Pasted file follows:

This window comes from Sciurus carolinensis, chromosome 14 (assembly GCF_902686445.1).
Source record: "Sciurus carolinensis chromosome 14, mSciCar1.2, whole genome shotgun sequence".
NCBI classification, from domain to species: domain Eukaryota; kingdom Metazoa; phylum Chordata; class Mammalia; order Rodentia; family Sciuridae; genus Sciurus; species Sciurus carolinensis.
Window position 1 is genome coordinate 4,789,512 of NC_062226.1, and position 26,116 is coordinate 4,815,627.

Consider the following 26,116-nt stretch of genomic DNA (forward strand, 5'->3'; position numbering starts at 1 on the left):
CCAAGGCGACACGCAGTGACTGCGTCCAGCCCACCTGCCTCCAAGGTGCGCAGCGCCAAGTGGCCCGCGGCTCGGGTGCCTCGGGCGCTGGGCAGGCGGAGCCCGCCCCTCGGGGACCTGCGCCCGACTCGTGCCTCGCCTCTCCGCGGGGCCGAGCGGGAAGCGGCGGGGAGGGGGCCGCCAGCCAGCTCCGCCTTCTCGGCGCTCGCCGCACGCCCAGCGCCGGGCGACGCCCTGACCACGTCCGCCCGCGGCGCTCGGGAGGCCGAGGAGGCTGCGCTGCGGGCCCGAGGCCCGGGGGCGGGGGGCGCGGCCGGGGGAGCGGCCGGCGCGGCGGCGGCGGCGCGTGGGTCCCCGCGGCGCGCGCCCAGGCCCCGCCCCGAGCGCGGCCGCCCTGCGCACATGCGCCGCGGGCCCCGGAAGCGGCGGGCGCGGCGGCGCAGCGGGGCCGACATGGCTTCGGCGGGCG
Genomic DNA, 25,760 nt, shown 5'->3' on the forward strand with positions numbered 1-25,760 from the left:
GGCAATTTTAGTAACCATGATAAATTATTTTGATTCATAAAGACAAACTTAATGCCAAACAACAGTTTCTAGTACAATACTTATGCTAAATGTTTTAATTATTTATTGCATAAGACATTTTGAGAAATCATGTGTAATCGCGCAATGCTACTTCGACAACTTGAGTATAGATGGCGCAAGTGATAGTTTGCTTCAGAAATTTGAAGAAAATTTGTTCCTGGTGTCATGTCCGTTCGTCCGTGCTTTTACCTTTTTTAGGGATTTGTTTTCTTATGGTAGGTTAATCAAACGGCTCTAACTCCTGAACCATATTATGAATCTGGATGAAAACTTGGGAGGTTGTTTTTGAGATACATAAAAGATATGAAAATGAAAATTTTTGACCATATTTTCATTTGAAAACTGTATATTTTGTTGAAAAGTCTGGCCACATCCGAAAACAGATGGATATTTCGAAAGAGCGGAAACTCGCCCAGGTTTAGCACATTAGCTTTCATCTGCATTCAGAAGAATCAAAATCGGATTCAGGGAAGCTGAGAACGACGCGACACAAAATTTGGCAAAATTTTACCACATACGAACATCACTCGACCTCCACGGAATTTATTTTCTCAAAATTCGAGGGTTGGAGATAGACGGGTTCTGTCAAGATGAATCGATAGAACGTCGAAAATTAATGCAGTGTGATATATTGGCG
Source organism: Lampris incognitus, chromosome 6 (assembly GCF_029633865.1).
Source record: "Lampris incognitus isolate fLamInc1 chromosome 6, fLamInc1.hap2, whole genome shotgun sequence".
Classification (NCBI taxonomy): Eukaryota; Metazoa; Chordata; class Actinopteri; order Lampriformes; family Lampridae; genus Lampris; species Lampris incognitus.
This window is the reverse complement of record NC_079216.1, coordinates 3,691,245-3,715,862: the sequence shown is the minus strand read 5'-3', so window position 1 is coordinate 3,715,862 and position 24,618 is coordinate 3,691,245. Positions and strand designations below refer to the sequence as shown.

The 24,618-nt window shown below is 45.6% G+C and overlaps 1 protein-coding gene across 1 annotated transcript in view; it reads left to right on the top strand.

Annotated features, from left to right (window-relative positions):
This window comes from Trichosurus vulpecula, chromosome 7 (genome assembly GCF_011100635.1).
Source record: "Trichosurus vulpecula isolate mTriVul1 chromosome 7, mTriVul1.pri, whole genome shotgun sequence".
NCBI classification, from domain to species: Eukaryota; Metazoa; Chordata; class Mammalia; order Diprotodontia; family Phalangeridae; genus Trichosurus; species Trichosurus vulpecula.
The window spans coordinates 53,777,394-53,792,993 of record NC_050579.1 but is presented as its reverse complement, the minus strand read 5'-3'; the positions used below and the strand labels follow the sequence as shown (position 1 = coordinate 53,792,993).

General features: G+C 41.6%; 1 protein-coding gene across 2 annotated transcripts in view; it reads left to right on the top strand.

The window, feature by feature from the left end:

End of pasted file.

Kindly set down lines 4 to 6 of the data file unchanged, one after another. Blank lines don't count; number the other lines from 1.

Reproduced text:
Window position 1 is genome coordinate 4,789,512 of NC_062226.1, and position 26,116 is coordinate 4,815,627.

Consider the following 26,116-nt stretch of genomic DNA (forward strand, 5'->3'; position numbering starts at 1 on the left):
CCAAGGCGACACGCAGTGACTGCGTCCAGCCCACCTGCCTCCAAGGTGCGCAGCGCCAAGTGGCCCGCGGCTCGGGTGCCTCGGGCGCTGGGCAGGCGGAGCCCGCCCCTCGGGGACCTGCGCCCGACTCGTGCCTCGCCTCTCCGCGGGGCCGAGCGGGAAGCGGCGGGGAGGGGGCCGCCAGCCAGCTCCGCCTTCTCGGCGCTCGCCGCACGCCCAGCGCCGGGCGACGCCCTGACCACGTCCGCCCGCGGCGCTCGGGAGGCCGAGGAGGCTGCGCTGCGGGCCCGAGGCCCGGGGGCGGGGGGCGCGGCCGGGGGAGCGGCCGGCGCGGCGGCGGCGGCGCGTGGGTCCCCGCGGCGCGCGCCCAGGCCCCGCCCCGAGCGCGGCCGCCCTGCGCACATGCGCCGCGGGCCCCGGAAGCGGCGGGCGCGGCGGCGCAGCGGGGCCGACATGGCTTCGGCGGGCG